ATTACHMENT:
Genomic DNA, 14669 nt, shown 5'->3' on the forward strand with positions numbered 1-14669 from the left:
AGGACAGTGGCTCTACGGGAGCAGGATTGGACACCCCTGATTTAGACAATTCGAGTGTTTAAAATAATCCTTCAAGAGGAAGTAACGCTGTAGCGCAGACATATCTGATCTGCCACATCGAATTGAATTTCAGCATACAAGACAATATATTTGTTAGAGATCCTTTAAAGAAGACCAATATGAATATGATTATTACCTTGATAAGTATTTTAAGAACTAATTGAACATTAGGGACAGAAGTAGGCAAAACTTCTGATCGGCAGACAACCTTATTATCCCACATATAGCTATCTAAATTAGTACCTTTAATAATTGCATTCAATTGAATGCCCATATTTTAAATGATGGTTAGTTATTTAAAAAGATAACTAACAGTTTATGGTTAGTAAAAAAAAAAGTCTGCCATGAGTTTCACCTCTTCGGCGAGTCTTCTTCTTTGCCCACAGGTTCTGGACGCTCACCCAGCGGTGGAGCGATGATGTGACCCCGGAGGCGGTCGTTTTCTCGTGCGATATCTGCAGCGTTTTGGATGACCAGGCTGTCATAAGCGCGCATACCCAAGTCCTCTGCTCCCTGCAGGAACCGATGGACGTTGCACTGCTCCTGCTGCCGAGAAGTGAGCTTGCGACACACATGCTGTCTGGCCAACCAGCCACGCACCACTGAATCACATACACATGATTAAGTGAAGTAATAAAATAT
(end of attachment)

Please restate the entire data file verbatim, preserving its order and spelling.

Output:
Genomic DNA, 14669 nt, shown 5'->3' on the forward strand with positions numbered 1-14669 from the left:
AGGACAGTGGCTCTACGGGAGCAGGATTGGACACCCCTGATTTAGACAATTCGAGTGTTTAAAATAATCCTTCAAGAGGAAGTAACGCTGTAGCGCAGACATATCTGATCTGCCACATCGAATTGAATTTCAGCATACAAGACAATATATTTGTTAGAGATCCTTTAAAGAAGACCAATATGAATATGATTATTACCTTGATAAGTATTTTAAGAACTAATTGAACATTAGGGACAGAAGTAGGCAAAACTTCTGATCGGCAGACAACCTTATTATCCCACATATAGCTATCTAAATTAGTACCTTTAATAATTGCATTCAATTGAATGCCCATATTTTAAATGATGGTTAGTTATTTAAAAAGATAACTAACAGTTTATGGTTAGTAAAAAAAAAAGTCTGCCATGAGTTTCACCTCTTCGGCGAGTCTTCTTCTTTGCCCACAGGTTCTGGACGCTCACCCAGCGGTGGAGCGATGATGTGACCCCGGAGGCGGTCGTTTTCTCGTGCGATATCTGCAGCGTTTTGGATGACCAGGCTGTCATAAGCGCGCATACCCAAGTCCTCTGCTCCCTGCAGGAACCGATGGACGTTGCACTGCTCCTGCTGCCGAGAAGTGAGCTTGCGACACACATGCTGTCTGGCCAACCAGCCACGCACCACTGAATCACATACACATGATTAAGTGAAGTAATAAAATAT